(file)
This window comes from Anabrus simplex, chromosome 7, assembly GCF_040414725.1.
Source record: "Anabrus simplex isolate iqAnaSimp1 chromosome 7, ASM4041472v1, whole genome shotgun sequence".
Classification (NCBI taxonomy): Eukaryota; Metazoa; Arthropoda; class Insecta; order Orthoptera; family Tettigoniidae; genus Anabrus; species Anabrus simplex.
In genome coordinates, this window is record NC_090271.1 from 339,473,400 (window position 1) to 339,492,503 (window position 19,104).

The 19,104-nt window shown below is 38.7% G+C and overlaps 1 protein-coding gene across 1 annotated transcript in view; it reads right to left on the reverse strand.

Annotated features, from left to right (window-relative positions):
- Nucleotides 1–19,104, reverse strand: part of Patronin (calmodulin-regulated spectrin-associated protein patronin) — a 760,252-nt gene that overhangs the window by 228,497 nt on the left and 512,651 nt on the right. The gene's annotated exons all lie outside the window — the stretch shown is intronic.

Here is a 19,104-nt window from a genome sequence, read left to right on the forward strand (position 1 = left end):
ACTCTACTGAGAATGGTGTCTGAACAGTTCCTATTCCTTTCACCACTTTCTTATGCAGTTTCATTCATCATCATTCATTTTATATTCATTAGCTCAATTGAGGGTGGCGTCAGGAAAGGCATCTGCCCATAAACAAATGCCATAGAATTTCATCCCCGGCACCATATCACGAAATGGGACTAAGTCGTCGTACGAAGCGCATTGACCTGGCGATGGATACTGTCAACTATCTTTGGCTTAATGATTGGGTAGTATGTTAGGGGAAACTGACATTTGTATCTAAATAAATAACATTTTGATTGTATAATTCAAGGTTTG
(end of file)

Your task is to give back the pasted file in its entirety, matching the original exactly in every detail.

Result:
This window comes from Anabrus simplex, chromosome 7, assembly GCF_040414725.1.
Source record: "Anabrus simplex isolate iqAnaSimp1 chromosome 7, ASM4041472v1, whole genome shotgun sequence".
Classification (NCBI taxonomy): Eukaryota; Metazoa; Arthropoda; class Insecta; order Orthoptera; family Tettigoniidae; genus Anabrus; species Anabrus simplex.
In genome coordinates, this window is record NC_090271.1 from 339,473,400 (window position 1) to 339,492,503 (window position 19,104).

The 19,104-nt window shown below is 38.7% G+C and overlaps 1 protein-coding gene across 1 annotated transcript in view; it reads right to left on the reverse strand.

Annotated features, from left to right (window-relative positions):
- Nucleotides 1–19,104, reverse strand: part of Patronin (calmodulin-regulated spectrin-associated protein patronin) — a 760,252-nt gene that overhangs the window by 228,497 nt on the left and 512,651 nt on the right. The gene's annotated exons all lie outside the window — the stretch shown is intronic.

Here is a 19,104-nt window from a genome sequence, read left to right on the forward strand (position 1 = left end):
ACTCTACTGAGAATGGTGTCTGAACAGTTCCTATTCCTTTCACCACTTTCTTATGCAGTTTCATTCATCATCATTCATTTTATATTCATTAGCTCAATTGAGGGTGGCGTCAGGAAAGGCATCTGCCCATAAACAAATGCCATAGAATTTCATCCCCGGCACCATATCACGAAATGGGACTAAGTCGTCGTACGAAGCGCATTGACCTGGCGATGGATACTGTCAACTATCTTTGGCTTAATGATTGGGTAGTATGTTAGGGGAAACTGACATTTGTATCTAAATAAATAACATTTTGATTGTATAATTCAAGGTTTG